I Just Didn’t Fall in Love
July 27, 2021 § 18 Comments
By Daien Guo
“I’m sorry. I just didn’t fall in love.”
The email landed in my inbox with a dull thud. I stared at the words over and over, hoping their meaning would change with each reading.
What about that first tentative sloppy kiss on the stoop of my graduate student apartment in Morningside Heights? Five years ago, when I still had long hair and I thought you were some surfer dude from California because of your sea-shell necklace and laid-back vibe? Then I learned you had graduated from Harvard with a degree in sociology. That shouldn’t impress me but it did.
Or the first time we traveled to Europe together, wandering through the streets of Milan giddily licking our second shared gelato of the day?
The weddings we went to in Napa, watching the sunset over the vineyards while clinking glasses swirling with amber chardonnay. The late-night check-in calls and texts. That time you bought me a pair of cashmere-lined leather gloves from Bloomingdales.
I’ll never forget the first time I met your sister at the family Thanksgiving. She gazed at me with her kind brown eyes and whispered conspiratorially, “He is my best friend.” I looked at you from across the room and our eyes briefly met – a zing of understanding and chemistry shooting across the family parlor like a superpower in a Marvel film. A superpower that I thought would last forever.
I thought you would propose. I thought we would honeymoon in Lake Como. I thought our first-born child would have lovely warm brown eyes with flecks of grey, just like you and your sister.
Instead, you wrote to me in a freaking email, “I’m sorry. I just didn’t fall in love.”
I’m just kidding.
The email came from a literary agent, with whom I have no personal history.
I have always wondered when this phrase – I just didn’t fall in love – became a standard well-accepted way of politely rejecting querying writers? Why evoke such a crazy intense, intimate and emotional scenario when a more cool and objective one would suffice?
It might be kinder to just write dispassionately: “I don’t think your writing is good enough.”
Or: “This book idea is boring.”
I’m no stranger to rejection letters. I’ve received them and I used to dole them out myself. Almost 20 years ago, when I was in college, I was a summer intern in the editorial department of Simon and Schuster. My cubicle was just outside the office of Alice Mayhew, a petite woman with a spritely gait that reminded me of my grandmother. She cracked pithy jokes with the gravelly voice of a life-long cigarette smoker, though I have no idea whether she smoked or not. Michael Korda with his British accent and bespoke three-piece suits was on the other end of the hallway. I wondered if they got along. They didn’t, people whispered. To my young eyes, both of them resembled eccentric elder relative characters out of a P.G. Wodehouse novel. The hallway was lined with oversized posters of New York Times Book Review covers that spilled out of the available wall space in Alice’s office – she had a lot of books that made the cover.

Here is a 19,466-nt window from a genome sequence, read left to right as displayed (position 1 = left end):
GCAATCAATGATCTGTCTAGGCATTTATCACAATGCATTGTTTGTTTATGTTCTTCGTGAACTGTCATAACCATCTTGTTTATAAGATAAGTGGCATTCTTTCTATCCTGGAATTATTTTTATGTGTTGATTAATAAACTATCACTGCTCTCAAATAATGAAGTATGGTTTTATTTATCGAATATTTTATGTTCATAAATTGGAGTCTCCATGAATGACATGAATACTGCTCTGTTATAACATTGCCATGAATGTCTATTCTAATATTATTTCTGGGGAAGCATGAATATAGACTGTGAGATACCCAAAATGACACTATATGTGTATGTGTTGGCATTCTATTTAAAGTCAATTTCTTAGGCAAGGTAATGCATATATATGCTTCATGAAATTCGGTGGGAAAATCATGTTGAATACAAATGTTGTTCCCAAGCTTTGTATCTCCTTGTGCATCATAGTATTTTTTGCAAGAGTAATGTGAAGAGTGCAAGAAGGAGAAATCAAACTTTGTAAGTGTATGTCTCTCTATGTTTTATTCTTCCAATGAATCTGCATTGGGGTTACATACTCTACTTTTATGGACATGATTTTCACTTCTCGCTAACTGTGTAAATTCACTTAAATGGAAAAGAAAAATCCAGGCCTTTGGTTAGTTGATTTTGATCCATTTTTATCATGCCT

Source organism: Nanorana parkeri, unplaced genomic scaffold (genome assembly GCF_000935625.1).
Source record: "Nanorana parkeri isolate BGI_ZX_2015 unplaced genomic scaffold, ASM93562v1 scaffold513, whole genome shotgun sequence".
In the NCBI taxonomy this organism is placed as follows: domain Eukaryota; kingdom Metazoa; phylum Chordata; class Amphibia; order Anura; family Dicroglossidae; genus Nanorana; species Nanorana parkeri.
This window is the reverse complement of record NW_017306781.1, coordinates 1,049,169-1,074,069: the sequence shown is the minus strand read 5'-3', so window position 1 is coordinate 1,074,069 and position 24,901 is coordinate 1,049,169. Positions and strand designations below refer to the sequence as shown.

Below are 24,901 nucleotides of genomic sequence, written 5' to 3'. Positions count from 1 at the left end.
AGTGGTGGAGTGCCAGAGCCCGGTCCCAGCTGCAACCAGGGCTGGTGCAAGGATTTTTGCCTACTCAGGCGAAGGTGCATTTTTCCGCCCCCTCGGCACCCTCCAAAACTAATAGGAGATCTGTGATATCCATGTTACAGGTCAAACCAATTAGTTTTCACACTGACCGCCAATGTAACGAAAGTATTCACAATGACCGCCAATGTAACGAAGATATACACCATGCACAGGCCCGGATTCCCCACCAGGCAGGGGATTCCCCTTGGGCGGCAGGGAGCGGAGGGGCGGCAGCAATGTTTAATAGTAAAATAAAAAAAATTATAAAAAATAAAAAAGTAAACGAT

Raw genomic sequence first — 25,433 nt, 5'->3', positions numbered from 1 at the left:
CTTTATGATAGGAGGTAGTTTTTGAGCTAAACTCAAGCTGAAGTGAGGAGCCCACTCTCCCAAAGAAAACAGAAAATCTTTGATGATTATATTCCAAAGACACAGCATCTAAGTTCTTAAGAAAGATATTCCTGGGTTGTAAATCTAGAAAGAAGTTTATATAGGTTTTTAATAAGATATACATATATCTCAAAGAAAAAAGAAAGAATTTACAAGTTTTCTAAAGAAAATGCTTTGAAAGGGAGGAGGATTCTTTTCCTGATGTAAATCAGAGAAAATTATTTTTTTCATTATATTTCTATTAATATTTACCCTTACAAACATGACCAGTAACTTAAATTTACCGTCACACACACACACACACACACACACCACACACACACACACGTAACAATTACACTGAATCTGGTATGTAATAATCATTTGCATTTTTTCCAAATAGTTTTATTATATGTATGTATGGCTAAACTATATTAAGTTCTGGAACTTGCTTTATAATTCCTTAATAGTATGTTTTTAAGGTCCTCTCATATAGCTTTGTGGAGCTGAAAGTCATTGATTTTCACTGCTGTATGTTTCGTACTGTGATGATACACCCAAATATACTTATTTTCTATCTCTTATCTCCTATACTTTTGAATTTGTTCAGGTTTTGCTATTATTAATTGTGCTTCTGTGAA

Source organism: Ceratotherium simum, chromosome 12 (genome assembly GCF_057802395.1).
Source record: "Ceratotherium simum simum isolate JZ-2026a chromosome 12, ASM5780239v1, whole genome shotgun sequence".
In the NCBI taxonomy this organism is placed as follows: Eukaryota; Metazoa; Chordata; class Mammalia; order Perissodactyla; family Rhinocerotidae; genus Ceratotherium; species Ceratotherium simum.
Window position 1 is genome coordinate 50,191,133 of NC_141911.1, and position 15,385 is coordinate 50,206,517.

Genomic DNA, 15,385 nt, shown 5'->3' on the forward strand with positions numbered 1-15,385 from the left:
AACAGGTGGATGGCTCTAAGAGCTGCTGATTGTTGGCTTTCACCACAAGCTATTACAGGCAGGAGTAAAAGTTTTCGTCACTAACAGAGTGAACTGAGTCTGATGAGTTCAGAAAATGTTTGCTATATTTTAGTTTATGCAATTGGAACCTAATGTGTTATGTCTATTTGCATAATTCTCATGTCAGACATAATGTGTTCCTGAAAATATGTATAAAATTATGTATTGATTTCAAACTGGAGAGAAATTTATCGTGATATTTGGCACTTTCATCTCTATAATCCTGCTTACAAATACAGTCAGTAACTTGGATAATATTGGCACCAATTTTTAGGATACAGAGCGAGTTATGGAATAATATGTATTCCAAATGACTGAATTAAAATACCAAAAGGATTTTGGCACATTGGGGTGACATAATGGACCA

My main responsibility was to read the slush pile and draft rejection letters. I used my literary gifts, meager as they were, to imitate the rejection letter in the style of each editor along that corridor. The editors in the middle of the hallway had direct impersonal styles – “Thanks for your manuscript. I enjoyed reading it but this is not right for our list at this time.”
Michael Korda’s were succinct and dry. “I’m sorry, but this is not my cup of tea.”
I forget how many rejection letters I wrote/imitated that summer. I don’t recall ever saying that I “didn’t fall in love,” but perhaps I used the word “love” in more insidious and thoughtless yet well-intentioned ways.
As an aspiring writer myself, I tried to respect the slush pile, reading through the first few chapters and identifying something positive that I could put in the letter. I would write one or two sentences of praise – “I loved this character” or “I love your lyrical descriptions” – before getting to the apologetic rejection.
Now I’ve gotten those letters myself and they are the worst. “I loved your voice… I loved the concept…” Love. Love. Love. My eyes scroll down the email and the longer the compliments flow, the faster my heart sinks.
It’s like a man who – during a clammy humid night – confesses ardently that he loves your earlobes and your toes and that mole on your left hip. All the insignificant body parts. But he just doesn’t love you.
How can you use love as a verb if it all sputters into nothingness?
Rejection will always hurt. It will always send writers into a whirlwind of doubt and despair. But I propose that we tamp down the emotion and take the “love” out of rejection.
There is only one scenario in which a literary agent should use the word “love” in an email to a writer. The template is below:
I just finished your book and I love it! Please let me know if you are available tomorrow to discuss representation.
Daien Guo is a writer based in Washington D.C. She has published her writing in Lunch Ticket, Show Us Your Wits, Furious Gravity: DC Women Writers, Little Patuxent Review, 3Elements Literary Review, and Columbia Journal of Asian Law.